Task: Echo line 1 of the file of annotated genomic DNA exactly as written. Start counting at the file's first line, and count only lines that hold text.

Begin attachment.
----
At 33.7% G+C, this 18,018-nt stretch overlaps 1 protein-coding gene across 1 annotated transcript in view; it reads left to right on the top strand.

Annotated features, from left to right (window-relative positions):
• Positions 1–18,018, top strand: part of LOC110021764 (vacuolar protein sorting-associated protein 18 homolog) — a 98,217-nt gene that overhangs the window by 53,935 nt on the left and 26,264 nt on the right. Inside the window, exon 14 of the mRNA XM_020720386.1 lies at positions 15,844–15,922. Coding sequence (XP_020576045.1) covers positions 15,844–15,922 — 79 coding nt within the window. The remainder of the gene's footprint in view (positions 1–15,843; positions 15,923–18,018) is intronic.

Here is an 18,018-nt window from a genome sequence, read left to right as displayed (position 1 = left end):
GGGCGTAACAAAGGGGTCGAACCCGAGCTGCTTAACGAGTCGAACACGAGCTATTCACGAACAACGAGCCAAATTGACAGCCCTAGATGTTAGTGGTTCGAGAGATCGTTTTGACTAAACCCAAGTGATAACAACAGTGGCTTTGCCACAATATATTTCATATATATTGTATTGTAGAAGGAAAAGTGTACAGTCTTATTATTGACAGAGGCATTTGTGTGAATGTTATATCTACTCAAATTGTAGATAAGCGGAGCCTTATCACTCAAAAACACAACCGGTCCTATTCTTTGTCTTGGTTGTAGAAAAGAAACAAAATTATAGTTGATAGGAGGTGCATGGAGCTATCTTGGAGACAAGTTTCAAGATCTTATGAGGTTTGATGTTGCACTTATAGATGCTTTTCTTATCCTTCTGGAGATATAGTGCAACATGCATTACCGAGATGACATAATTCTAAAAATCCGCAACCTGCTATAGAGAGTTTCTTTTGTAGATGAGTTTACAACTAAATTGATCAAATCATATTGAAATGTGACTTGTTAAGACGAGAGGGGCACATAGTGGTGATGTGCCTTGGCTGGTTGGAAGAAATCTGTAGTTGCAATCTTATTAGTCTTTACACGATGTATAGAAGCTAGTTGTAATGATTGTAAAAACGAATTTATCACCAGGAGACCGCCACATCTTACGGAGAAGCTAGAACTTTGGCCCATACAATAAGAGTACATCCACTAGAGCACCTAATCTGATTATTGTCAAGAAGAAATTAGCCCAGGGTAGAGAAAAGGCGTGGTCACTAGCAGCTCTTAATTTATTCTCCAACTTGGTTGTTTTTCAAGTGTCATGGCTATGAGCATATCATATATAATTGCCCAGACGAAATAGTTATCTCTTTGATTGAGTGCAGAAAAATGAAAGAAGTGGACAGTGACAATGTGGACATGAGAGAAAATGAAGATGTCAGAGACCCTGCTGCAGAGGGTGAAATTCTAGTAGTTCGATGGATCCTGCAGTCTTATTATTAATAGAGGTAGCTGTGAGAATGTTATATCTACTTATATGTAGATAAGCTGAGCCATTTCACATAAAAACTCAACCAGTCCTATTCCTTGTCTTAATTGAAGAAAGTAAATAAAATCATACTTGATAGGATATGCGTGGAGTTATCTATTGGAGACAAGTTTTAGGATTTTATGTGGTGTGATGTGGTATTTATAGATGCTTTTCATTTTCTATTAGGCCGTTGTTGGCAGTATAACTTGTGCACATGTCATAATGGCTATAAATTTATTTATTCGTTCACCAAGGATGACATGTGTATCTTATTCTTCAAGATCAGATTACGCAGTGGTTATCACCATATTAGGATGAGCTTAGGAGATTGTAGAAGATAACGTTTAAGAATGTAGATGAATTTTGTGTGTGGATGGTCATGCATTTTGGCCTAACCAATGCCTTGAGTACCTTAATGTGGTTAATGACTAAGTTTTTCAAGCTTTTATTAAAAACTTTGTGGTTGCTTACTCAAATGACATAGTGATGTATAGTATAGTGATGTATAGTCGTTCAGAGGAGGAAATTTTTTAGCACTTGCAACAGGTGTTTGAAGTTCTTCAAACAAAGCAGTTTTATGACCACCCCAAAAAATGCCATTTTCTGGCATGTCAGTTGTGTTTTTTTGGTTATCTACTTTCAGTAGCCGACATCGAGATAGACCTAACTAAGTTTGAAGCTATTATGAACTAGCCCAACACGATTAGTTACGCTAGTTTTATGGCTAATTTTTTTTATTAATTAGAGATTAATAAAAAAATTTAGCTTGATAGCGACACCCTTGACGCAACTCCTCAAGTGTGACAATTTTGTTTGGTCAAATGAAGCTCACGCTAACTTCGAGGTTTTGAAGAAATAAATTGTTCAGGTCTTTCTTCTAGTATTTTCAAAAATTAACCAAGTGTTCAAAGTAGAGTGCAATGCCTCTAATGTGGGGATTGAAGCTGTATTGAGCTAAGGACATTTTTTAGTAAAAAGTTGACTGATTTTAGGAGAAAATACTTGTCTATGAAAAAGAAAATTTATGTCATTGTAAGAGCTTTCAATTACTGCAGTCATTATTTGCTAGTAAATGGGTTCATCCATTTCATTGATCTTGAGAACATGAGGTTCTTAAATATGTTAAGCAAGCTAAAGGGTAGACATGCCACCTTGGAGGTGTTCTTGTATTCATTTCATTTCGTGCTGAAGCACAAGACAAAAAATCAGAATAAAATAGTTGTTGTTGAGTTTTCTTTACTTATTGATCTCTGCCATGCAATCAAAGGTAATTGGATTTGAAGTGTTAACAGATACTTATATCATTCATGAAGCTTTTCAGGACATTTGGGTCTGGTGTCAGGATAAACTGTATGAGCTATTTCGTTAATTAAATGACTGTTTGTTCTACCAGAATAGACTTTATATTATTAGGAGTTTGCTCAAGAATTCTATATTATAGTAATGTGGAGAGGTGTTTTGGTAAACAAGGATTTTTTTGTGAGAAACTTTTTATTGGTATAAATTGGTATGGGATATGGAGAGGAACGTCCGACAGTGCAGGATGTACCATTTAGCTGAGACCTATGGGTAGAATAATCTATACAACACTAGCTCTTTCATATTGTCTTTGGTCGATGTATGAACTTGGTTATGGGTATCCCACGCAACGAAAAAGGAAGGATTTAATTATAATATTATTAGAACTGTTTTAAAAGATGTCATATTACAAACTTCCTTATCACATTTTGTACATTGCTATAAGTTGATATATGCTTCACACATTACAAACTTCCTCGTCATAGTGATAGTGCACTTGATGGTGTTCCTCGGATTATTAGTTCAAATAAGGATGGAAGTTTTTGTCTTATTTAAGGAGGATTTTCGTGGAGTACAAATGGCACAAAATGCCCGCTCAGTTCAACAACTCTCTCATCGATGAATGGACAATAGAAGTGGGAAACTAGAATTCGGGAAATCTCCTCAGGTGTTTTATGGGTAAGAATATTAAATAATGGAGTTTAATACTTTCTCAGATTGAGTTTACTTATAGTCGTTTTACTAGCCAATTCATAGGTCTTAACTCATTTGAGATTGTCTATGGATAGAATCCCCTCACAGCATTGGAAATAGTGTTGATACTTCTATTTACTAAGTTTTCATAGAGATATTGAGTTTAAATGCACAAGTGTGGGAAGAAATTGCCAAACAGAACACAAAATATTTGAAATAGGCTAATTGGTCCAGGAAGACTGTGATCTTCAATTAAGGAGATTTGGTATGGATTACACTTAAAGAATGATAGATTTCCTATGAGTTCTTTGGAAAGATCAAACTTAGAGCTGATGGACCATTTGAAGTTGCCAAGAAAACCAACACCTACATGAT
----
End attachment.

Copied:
At 33.7% G+C, this 18,018-nt stretch overlaps 1 protein-coding gene across 1 annotated transcript in view; it reads left to right on the top strand.